The Top Line

The House Ways and Means Committee completed its marathon "markup" of the tax-reform bill this week, paving the way for a floor vote on the measure as soon as next week.

Meanwhile, Senate Republican leaders released their tax plan on Thursday, Nov. 9, initiating their own procedural sprint. Their plan diverges considerably from the House bill in several ways, including delaying a corporate tax rate cut until 2019 and making other cuts that are only temporary in nature. Significant changes to the Senate's plan and bill language are expected over the weekend.

Even more important to note is that the Senate is bound by tricky procedural rules that make it much more difficult to vote on legislation that increases the deficit after 10 years, which the House bill does. These large and small differences will make it more challenging to "conference" and negotiate out the differences between the two chamber's legislative proposals.

The Details

  • Carried Interest: The big "surprise" for the markup was House Ways and Means Committee Chairman Kevin Brady (R-Texas) offering an amendment, adopted by the committee, related to carried interest. The amendment would increase the holding period for eligible investments to three years, with respect to gains on carried interest. This was an effort to capture at least some of these earnings without ending the practice altogether. We anticipate that this provision is still subject to change.
  • Pass-Throughs, Corporate Interest Deductibility and CapEx: Treatments of these remain largely unchanged from the initial text of the House bill. See our previous "Tip Sheet" issue for more information on each of these.
  • Carried Interest: No specific mention thus far, but watch for a change over the weekend or during the Senate Finance Markup.
    • The House bill increases holding to three years.
  • Interest Deductibility: Like the House bill, the Senate proposal generally caps interest deductibility at 30 percent of the business's adjusted taxable income.
    • For partnerships/net-income: Like the House bill, the Senate bill determines this level at the partnership level and ensures no double counting.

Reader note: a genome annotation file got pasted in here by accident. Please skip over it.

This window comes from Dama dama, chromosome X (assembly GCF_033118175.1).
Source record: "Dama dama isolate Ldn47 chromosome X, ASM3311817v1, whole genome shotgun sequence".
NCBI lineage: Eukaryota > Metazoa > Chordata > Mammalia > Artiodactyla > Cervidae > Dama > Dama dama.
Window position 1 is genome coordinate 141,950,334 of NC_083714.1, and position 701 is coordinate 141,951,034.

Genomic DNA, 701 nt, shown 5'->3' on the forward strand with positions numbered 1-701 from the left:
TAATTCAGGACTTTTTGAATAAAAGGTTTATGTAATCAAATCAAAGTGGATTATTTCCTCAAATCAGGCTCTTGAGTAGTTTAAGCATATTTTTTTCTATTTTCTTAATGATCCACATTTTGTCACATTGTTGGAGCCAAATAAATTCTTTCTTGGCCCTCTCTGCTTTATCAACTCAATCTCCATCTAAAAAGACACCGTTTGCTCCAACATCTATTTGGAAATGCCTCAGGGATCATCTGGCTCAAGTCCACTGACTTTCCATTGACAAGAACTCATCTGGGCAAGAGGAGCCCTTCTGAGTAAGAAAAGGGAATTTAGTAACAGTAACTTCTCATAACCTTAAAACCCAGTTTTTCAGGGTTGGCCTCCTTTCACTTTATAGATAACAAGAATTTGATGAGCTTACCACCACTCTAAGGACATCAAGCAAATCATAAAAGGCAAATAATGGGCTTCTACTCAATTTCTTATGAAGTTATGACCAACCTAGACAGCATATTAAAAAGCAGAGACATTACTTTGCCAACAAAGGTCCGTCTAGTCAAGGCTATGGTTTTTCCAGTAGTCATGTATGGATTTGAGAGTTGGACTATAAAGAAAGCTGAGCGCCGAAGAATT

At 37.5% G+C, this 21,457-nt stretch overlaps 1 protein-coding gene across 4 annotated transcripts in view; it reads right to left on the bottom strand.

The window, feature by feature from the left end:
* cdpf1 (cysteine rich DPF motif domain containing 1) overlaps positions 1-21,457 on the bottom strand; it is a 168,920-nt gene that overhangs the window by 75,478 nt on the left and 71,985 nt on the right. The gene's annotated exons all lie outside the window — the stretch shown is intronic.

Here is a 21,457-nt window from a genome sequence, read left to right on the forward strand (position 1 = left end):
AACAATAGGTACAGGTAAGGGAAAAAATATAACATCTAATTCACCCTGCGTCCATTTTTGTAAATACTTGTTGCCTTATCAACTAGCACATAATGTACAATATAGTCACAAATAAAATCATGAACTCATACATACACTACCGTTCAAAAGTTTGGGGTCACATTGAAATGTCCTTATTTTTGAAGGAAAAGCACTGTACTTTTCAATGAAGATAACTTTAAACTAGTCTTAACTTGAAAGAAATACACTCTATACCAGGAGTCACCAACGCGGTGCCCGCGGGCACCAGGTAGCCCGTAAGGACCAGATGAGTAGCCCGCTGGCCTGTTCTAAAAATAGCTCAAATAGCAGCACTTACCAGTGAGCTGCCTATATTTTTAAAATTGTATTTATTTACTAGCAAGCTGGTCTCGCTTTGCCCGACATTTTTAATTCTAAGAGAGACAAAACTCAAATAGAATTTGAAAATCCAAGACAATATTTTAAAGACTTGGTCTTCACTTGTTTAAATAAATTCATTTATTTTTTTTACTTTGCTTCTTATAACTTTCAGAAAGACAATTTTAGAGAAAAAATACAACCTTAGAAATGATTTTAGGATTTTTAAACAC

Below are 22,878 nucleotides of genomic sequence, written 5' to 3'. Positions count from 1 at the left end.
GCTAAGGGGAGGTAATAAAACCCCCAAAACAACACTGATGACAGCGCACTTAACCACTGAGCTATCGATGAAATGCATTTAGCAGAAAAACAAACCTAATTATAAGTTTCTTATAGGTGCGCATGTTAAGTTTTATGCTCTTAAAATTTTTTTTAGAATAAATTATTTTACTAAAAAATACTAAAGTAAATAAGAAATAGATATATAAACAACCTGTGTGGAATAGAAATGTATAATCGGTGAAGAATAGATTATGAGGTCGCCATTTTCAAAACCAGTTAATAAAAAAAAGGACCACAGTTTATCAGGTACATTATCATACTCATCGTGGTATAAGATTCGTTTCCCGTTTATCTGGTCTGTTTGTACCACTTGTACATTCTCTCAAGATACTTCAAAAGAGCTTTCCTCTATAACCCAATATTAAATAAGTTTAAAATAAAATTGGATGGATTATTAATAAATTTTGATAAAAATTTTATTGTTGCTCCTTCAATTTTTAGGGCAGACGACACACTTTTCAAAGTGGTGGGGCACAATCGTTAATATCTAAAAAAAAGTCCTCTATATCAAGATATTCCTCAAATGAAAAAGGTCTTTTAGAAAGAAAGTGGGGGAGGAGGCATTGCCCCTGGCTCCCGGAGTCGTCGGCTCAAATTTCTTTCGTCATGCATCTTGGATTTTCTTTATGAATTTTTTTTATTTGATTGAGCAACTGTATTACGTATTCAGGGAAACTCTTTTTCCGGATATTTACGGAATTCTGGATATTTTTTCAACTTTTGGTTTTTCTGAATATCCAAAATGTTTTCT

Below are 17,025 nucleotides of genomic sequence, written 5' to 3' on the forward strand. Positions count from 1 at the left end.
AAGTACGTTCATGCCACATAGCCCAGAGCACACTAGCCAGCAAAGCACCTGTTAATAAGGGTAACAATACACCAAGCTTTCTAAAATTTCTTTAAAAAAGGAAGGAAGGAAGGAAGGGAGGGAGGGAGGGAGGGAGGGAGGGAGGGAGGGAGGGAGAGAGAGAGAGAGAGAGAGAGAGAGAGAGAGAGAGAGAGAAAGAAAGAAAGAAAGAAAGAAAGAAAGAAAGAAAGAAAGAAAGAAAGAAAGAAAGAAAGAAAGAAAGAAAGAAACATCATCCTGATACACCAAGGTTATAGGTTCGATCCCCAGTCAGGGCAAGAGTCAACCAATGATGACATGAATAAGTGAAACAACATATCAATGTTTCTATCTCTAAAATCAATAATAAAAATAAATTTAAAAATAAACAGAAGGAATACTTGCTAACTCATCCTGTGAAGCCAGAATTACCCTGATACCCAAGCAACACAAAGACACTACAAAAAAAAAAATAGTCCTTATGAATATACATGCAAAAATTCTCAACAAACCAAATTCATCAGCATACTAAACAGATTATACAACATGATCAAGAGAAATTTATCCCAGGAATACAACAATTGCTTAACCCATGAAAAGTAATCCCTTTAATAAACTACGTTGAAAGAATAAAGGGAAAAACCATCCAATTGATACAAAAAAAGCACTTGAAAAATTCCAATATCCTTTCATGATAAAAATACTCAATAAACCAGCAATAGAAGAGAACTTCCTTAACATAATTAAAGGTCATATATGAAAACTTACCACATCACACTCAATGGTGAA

• Small Businesses: The Senate bill exempts businesses with no more than $15 million in revenue, while the House version exempts those with $25 million and less.

  • CapEx: The Senate bill, like the House bill, allows full and immediate expensing (100 percent, for five years after enactment). We still caution that this level may change as revenue challenges heat up.
  • Pass-Throughs: The Senate bill gives pass-throughs a 17.4 percent deduction from their "domestic qualified business income."
    • The House bill sets a 25 percent deduction.

The Timing

On paper, it appears that the House and Senate are on track to pass reform before the end of 2017. But there are several upcoming reality checks. Procedurally, only 16 legislative days are left in the year – making the task of finishing committee markups, scheduling votes in each chamber, then conferencing and voting again in each chamber a tall order.

If things continue according to plan, the House will vote on its bill during the week of Nov. 13 and the Senate may vote on its bill as early as the week of Nov. 27. The Senate Finance Committee is expected to start its markup process no later than Tuesday, Nov. 14.

Moving forward, the now-evident substantive and budgetary differences between the House and Senate proposals provide ample opportunities for changes, stalling and protracted negotiations. Critically, these differences are significant sources of both intraparty and interparty disputes among Republicans and Democrats.

Holland & Knight's Public Policy & Regulation Group will continue to update on the topics above.

For more detail, reach out to Senior Policy Advisor Tom Reynolds, who is a former Republican member of Congress, elected House leader and senior member of the House Ways and Means Committee, or Senior Public Affairs Advisor Paolo Mastrangelo.

Did You Know?

Both Democrats and Republicans routinely mention "carried interest" in press releases, floor statements, tweets and even YouTube videos. As the graph below reflects, congressional interest in carried interest has ebbed and flowed since 2006, but the populist tone of the 2016 presidential election brought renewed attention to it – from both parties.

Source: Quorum Analytics